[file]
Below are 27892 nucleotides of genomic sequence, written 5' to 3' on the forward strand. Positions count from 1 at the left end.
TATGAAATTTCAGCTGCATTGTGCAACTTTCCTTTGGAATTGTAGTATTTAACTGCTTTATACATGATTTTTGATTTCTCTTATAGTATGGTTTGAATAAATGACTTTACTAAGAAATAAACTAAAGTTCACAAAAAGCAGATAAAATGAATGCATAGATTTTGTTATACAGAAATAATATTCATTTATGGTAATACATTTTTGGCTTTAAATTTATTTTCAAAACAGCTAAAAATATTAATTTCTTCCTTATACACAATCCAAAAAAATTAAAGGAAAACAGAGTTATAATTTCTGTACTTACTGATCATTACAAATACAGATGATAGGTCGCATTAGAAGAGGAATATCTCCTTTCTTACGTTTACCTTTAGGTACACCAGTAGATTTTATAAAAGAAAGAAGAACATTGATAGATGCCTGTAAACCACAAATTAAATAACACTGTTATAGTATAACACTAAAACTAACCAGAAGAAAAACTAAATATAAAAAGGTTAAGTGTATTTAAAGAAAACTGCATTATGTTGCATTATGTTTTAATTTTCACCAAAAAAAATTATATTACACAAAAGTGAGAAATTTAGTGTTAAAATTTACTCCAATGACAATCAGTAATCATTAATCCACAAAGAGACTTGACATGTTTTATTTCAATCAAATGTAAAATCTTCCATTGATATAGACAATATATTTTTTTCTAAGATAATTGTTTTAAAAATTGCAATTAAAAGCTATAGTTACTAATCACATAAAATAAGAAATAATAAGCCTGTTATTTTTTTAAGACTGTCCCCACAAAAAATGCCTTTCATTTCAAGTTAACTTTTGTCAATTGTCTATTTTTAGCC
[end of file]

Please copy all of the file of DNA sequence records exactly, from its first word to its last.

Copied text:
Below are 27892 nucleotides of genomic sequence, written 5' to 3' on the forward strand. Positions count from 1 at the left end.
TATGAAATTTCAGCTGCATTGTGCAACTTTCCTTTGGAATTGTAGTATTTAACTGCTTTATACATGATTTTTGATTTCTCTTATAGTATGGTTTGAATAAATGACTTTACTAAGAAATAAACTAAAGTTCACAAAAAGCAGATAAAATGAATGCATAGATTTTGTTATACAGAAATAATATTCATTTATGGTAATACATTTTTGGCTTTAAATTTATTTTCAAAACAGCTAAAAATATTAATTTCTTCCTTATACACAATCCAAAAAAATTAAAGGAAAACAGAGTTATAATTTCTGTACTTACTGATCATTACAAATACAGATGATAGGTCGCATTAGAAGAGGAATATCTCCTTTCTTACGTTTACCTTTAGGTACACCAGTAGATTTTATAAAAGAAAGAAGAACATTGATAGATGCCTGTAAACCACAAATTAAATAACACTGTTATAGTATAACACTAAAACTAACCAGAAGAAAAACTAAATATAAAAAGGTTAAGTGTATTTAAAGAAAACTGCATTATGTTGCATTATGTTTTAATTTTCACCAAAAAAAATTATATTACACAAAAGTGAGAAATTTAGTGTTAAAATTTACTCCAATGACAATCAGTAATCATTAATCCACAAAGAGACTTGACATGTTTTATTTCAATCAAATGTAAAATCTTCCATTGATATAGACAATATATTTTTTTCTAAGATAATTGTTTTAAAAATTGCAATTAAAAGCTATAGTTACTAATCACATAAAATAAGAAATAATAAGCCTGTTATTTTTTTAAGACTGTCCCCACAAAAAATGCCTTTCATTTCAAGTTAACTTTTGTCAATTGTCTATTTTTAGCC